- Report the theft of your identity to the FTC, using either its online form or calling 1-877-438-4338. Include as many details as possible from credit reports and accounts, as wells as dates, times, email messages, email and website addresses, text messages, phone calls, amounts of money, accounts closed or opened illegally, bills, loans, withdrawals, debit card withdrawals or credit card charges that are fraudulent and related to the theft. Based on the information you enter into the online form, the FTC’s IdentityTheft.gov site will create your personalized Identity Theft Report and recovery plan. Your Identity Theft Report proves to businesses that someone stole your identity, and it also guarantees you certain rights under the FACT Act and other U.S. legislation. If you create an account with IdentityTheft.gov, the site will walk you through each recovery step, update your plan as needed, track your progress, and pre-fill forms and letters for you. Be certain to print at least one copy of your Identity Theft Report and retain it.
- Prepare to report the identity theft to a local police office. Call your local police department and ask how to go about filing a local identity theft report—what documents you need and where you should go to make the report. Gather the documents you will need, and they may include at least some or all of those listed below.
- A copy of your FTC Identity Theft Report
- A government-issued identification with a photo
- Proof of your physical address where you reside most of the time (mortgage statement, rental agreement, or utilities bill)
- Any other proof you have of the theft (printed copies of bills, credit card and other account statements, your credit report, Internal Revenue Service tax or other notices, delinquent payment notices, notices of accounts closed and opened and, possibly, other documents)
- The FTC’s Memo to Law Enforcement
- Go to the police office and report the identity theft. Tell the police someone stole your identity and you need to file a report, and be certain to get at least one copy of the police report. Hold on the police report as part of your identity theft documentation.
- If you need additional details on how your stolen identity has been used to harm you, then request records about the identity theft from the company where the theft took place, such as a credit card issuer, credit union or bank. U.S. law guarantees the right to that information in the Fair Credit Reporting Act (FCRA). More information can be helpful to your case; for example, details on the theft activity may help you prove that the identity thief took out a loan in your name and you didn’t. Having more information may also assist you or law enforcement in determining who the thief is, since specific information from the company might reveal the identity thief’s bank account number or their contact information, prove your innocence and help the police locate the thief. To obtain more information related to the identity theft, you must send your request in writing to the company (or companies) where the fraud took place; there may be details on which department to send the letter to on the company’s website, or call it for the correct name and address information. Keep a copy of the letter for your records. The company then has 30 days to give you those records at no charge. Along with your request letter, send these three documents:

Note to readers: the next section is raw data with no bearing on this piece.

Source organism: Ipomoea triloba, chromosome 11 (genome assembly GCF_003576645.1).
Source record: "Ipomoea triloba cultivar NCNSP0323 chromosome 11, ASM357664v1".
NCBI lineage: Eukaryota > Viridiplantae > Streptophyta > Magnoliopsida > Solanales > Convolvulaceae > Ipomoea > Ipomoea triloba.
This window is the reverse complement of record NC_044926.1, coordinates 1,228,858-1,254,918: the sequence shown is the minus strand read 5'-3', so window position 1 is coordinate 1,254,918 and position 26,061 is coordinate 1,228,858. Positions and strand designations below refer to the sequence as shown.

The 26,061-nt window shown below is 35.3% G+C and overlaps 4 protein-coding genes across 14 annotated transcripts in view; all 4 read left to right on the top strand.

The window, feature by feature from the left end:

- Proof of your identity, such as copy of your driver’s license, U.S. passport, U.S. passport card or other valid identification
- A completed FTC Identity Theft Report from IdentityTheft.gov
- A copy of the police report about the identity theft from your local police department
The steps above only cover some of the basic actions of managing identity theft. As previously mentioned in this post, a very detailed source for trying to fix the effects of identity theft is the Federal Trade Commission’s IdentityTheft.gov, and it’s well worth a visit and thorough review of its capabilities and advice.
Another resource for good information is BALANCE™. BALANCE™ is a financial education and counseling organization that offers free services to Delta Community members. Some of its services include credit report reviews, debt management, and information on budgeting, money management and home buying.
Visit the BALANCE™ website to learn about their education and assistance programs. Members can also speak with certified credit and housing counselors to get personalized guidance.
Want to connect with a Financial Coach about your specific situation? Chat online, email, or call 1-888-456-2227 to speak with a Financial Coach today.
Note that the services offered through BALANCE™ are separate and distinct from any business conducted with Delta Community and are not guaranteed by, nor are they obligations of, the Credit Union.
Be cautious about your accounts
More information on protecting accounts—and financial guidance—is available from free Delta Community Financial Education Center webinars on a range of money-related topics. You can visit the Financial Education Center's Events & Seminars page to register for its no-cost, on-demand webinars.
There are a range of Delta Community blog and security posts on managing online personal security: